micrometers in size 100%. The regular filters are made of pleated
    paper and only filter down to 30 micrometers. To feed oil pressure to
    the filter, you must use either a sandwich adapter or a tee. The
    sandwich adapter acts as a sandwich between the engine block and the
    OEM spin-on filter. The tee must be installed in place of the oil
    pressure sender. You do not replace the oil pressure sender, just
    relocate it (what the tee is for). FYI, the OPS turns on the light
    that warns when oil pressure is low. You can get all the necessary
    plumbing and hoses from hardware stores and automotive parts stores.
    Use RTV for the thread sealant - I've found that it makes perfect
    seals that are resistant to vibration. You also need to find a place
    to mount the big filter. On large trucks it is a piece of cake but
    with smaller cars you have to be more creative. With my Saturn, I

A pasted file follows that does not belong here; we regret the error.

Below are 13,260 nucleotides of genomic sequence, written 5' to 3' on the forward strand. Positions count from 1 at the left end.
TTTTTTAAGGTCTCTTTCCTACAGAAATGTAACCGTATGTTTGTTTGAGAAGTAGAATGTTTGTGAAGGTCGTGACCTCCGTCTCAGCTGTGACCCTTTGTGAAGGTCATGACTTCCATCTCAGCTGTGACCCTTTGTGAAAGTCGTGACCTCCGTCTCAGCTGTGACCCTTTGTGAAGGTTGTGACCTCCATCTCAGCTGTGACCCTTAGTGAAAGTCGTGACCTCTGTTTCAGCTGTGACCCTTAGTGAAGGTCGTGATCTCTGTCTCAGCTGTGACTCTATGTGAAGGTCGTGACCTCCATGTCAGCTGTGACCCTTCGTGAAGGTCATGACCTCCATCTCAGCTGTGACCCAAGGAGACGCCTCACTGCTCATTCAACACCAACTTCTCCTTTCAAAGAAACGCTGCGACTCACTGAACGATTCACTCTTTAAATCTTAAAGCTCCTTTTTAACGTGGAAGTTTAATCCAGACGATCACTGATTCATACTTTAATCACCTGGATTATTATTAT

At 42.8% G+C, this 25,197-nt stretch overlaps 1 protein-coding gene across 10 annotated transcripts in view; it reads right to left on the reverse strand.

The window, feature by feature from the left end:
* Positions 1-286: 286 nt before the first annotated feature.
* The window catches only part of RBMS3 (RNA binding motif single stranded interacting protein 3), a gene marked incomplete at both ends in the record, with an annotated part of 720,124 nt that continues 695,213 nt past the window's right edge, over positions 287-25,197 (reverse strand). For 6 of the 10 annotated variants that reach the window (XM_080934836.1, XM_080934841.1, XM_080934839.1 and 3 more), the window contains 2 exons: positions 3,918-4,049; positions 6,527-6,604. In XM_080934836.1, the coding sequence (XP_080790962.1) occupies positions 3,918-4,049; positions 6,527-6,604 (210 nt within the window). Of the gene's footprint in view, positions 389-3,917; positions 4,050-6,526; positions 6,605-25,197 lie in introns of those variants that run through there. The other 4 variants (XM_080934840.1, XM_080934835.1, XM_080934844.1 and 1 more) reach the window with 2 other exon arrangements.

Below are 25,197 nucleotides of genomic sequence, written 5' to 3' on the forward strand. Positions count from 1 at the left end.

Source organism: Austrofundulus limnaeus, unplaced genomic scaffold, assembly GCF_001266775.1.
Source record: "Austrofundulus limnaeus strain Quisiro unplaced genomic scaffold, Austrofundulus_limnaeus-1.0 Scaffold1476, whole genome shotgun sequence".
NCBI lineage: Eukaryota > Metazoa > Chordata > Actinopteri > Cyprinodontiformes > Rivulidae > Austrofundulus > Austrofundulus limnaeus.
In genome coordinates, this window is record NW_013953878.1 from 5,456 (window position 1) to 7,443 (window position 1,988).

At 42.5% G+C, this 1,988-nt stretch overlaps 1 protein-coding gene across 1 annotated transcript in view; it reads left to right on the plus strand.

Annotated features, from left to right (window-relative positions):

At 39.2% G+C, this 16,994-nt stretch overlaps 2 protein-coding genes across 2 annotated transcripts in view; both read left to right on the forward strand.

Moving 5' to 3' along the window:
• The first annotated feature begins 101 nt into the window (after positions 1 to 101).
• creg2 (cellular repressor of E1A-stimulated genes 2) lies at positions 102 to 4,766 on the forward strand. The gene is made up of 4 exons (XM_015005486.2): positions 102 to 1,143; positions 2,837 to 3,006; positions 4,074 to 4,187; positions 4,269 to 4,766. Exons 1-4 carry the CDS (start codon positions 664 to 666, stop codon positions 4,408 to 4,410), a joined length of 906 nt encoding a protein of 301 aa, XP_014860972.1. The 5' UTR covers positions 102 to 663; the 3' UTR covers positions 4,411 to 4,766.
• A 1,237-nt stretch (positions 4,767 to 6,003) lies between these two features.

bought a battery relocation kit and relocated it to the trunk.

    SAE had determined that the particles that cause the most wear in
    engines come in sizes from 20 to 5 micrometers. They say that 70% of
    engine wear comes from contaminated oil thus if you were to put on a
    bypass filter that gets the crud out of the oil you will get almost
    70% more engine life. And when the oil picks up the dirt deposits
    (like sludge) in the engine the BP filter removes this dirt thus your
    engine internals get cleaned up pretty good. Engine noise decreases
    and you get better performance.
    With either the Frantz, Motorguard, or Gulf Coast filters, the
    diverting of some oil flow is so minimal that it does not effect the
    main filter or the amount of flow to the engine. In fact there is a
    check valve in the oil pump that allows more flow when the engine
    needs it. Unless you drag race your car the oil pump will not come
    close to its maximum flow output.
    When the BP filter is saturated with oil, you can basically neglect
    its effect during startup. There is one exception however, when you
    change the BP filter, the new filter isn't saturated with oil. The